signal from three milliseconds before some triggering event, to two
milliseconds after the event, for five milliseconds total duration.

An AVR clocked by the traditional 8MHz crystal will digitize one 10-bit
sample every 65us, at the maximum recommended 200KHz A/D clock. Over
that 5ms window, the AVR would take 5000/65, or about 77 samples. Out
of a love of nice round numbers, let's set up a 128-sample ring buffer.
Run the A/D in continuous-conversion mode, and set up an interrupt service
routine for each conversion. The job of that routine would be roughly:

volatile int triggerPhase;

   
ISR(TIMER1_CAPT_vect)
{
    static bool triggerAccepted;

    record[ringpt] = ADCW;
    ringpt = (ringpt + 1 ) & 0x7f;

    // Do we need to ignore a trigger event because we haven't
    // acquired enough "before the trigger" information?
    //
    if (0 < --preTriggerSamples)
    {
        TIFR = (1 << ICF1);  // Discard trigger
        triggerAccepted = false;
    }
    else
    {
        // Capture the first acceptable trigger, and record
        // how long ago it happened
        //
        if (!triggerAccepted && (TIFR & (1 << ICF1) )
        {
            triggerPhase = TCNT1 - ICR1
            triggerAccepted = true;
        }


        // picture of what happens after the trigger?
        //
        if (triggerAccepted && (0 <= --postTriggerSamples) )
        {
            // Stop A/D converter; disable further interrupts
            //
            ADCSRA &= ~( (1 << ADEN) | (1 << ADIE) );
        }
    }
}

At some previous time, you decided to initiate an acquisition cycle by
initializing the pre- and post-trigger sample counters, and enabling
and starting the A/D converter. Then, you sat back and waited for it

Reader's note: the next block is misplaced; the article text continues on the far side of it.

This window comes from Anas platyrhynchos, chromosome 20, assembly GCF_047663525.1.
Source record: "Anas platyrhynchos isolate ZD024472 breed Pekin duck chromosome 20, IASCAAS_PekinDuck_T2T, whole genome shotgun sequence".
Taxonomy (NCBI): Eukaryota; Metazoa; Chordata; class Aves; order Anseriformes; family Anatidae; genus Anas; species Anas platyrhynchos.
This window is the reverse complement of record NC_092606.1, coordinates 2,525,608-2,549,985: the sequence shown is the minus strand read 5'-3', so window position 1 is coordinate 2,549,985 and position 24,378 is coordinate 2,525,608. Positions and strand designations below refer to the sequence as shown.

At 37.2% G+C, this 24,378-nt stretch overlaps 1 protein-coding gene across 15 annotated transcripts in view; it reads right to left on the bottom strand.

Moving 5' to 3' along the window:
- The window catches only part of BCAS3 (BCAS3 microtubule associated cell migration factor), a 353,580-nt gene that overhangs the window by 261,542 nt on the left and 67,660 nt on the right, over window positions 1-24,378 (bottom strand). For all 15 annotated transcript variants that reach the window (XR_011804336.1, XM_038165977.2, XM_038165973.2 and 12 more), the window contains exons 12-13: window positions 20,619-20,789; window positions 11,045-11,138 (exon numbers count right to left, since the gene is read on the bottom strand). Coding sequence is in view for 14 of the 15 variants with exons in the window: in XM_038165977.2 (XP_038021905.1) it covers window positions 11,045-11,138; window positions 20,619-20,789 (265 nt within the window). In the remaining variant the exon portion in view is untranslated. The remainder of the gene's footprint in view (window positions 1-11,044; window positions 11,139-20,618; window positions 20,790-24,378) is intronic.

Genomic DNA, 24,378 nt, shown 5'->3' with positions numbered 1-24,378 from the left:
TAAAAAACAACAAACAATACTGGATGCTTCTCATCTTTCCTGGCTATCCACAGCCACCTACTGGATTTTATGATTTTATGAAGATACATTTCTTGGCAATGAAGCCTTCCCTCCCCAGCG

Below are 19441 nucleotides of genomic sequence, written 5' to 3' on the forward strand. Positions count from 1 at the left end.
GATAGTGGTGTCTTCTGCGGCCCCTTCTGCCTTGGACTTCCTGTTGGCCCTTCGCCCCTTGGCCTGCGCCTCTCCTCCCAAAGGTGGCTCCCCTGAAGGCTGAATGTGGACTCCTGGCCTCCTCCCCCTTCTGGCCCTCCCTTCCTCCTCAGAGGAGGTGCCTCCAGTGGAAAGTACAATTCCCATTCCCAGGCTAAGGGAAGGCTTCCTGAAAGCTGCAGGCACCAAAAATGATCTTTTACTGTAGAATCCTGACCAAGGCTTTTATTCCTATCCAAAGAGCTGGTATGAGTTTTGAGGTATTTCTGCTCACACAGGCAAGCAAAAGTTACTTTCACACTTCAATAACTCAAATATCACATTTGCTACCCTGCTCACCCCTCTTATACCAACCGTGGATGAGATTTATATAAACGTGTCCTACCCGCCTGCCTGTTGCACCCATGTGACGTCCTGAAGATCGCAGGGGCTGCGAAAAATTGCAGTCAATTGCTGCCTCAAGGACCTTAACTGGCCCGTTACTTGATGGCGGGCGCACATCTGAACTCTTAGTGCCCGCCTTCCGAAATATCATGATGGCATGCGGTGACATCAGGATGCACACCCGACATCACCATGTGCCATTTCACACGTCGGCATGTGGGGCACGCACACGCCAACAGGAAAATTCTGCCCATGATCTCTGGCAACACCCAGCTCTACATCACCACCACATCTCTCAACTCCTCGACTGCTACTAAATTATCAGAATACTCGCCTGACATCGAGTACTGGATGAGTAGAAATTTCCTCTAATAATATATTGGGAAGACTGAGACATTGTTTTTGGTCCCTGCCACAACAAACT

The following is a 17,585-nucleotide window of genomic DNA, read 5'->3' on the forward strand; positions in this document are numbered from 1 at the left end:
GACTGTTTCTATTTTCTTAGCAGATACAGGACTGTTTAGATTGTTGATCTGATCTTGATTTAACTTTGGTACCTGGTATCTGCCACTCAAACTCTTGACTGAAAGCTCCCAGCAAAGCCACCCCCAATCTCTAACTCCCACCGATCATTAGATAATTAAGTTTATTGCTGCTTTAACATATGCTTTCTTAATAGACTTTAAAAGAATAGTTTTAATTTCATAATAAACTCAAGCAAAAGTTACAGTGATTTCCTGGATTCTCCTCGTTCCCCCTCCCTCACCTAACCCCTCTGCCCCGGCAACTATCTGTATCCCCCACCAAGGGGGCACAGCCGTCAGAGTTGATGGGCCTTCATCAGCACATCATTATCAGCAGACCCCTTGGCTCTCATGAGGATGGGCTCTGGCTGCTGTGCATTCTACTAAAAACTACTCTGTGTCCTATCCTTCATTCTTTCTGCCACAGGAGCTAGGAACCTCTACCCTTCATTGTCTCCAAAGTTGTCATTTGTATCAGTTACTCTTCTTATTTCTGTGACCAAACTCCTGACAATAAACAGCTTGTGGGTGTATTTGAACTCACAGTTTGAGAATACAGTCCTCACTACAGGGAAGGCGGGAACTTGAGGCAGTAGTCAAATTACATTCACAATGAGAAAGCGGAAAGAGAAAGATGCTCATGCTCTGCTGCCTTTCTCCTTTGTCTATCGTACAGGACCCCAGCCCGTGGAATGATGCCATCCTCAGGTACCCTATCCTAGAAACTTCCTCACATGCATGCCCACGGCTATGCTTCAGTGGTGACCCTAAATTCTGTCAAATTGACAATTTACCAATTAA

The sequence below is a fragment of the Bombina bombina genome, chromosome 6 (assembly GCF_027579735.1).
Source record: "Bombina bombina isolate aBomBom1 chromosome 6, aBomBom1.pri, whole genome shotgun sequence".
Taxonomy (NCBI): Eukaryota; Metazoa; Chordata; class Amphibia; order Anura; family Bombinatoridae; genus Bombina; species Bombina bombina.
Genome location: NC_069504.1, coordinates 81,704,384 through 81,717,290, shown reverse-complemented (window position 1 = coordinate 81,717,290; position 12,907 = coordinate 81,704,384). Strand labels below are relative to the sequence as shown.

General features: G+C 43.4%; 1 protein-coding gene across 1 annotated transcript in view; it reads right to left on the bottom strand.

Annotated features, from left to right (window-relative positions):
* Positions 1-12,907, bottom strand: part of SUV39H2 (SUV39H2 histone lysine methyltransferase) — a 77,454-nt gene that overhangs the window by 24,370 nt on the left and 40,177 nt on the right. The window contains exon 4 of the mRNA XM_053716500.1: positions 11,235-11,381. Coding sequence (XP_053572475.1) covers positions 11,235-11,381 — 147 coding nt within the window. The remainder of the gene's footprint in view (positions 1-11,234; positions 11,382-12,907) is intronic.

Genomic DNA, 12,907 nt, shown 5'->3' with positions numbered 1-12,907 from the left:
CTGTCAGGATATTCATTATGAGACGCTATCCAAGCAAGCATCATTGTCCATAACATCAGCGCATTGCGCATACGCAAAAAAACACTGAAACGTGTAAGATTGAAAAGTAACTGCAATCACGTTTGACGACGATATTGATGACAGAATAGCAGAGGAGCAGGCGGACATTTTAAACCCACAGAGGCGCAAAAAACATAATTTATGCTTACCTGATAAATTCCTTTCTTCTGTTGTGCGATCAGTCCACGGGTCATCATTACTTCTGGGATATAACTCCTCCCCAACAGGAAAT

to turn itself off. When it does, you know that the last N samples
(the sum of the counters) represent a contiguous record of the input
signal, sampled every 65uS.

Now, suppose the ultimate "picture" of this five millisecond interval
will be a record of a sequence of samples at a much finer resolution
than one every 65us. Without fancier hardware, let's shoot for samples
taken at the AVR's 8MHz clock rate. So the 5ms picture we're trying to
paint will have 40 thousand samples in it, whereas the ADC conversion-
complete interrupt will only supply about 80. However, it's very unlikely
that the signal we're trying to reconstruct is precisely synchonized with
the AVR's 8MHz clock. So, from one trigger to the next, we get a batch
of 80 consecutive samples, spaced 520 of our ultimate 8MHz samples apart,
at a hopefully random time within one 520-sample-long conversion cycle.
If we're patient, and acquire few thousand or so of these batches of 80
samples, we'll find a batch that includes a sample that lands right on
our trigger, and a batch that includes a sample taken one AVR clock
(1/8 us) after the trigger, and a batch that includes a sample taken two
AVR clocks after the trigger, and so on... Enough to fill in all 520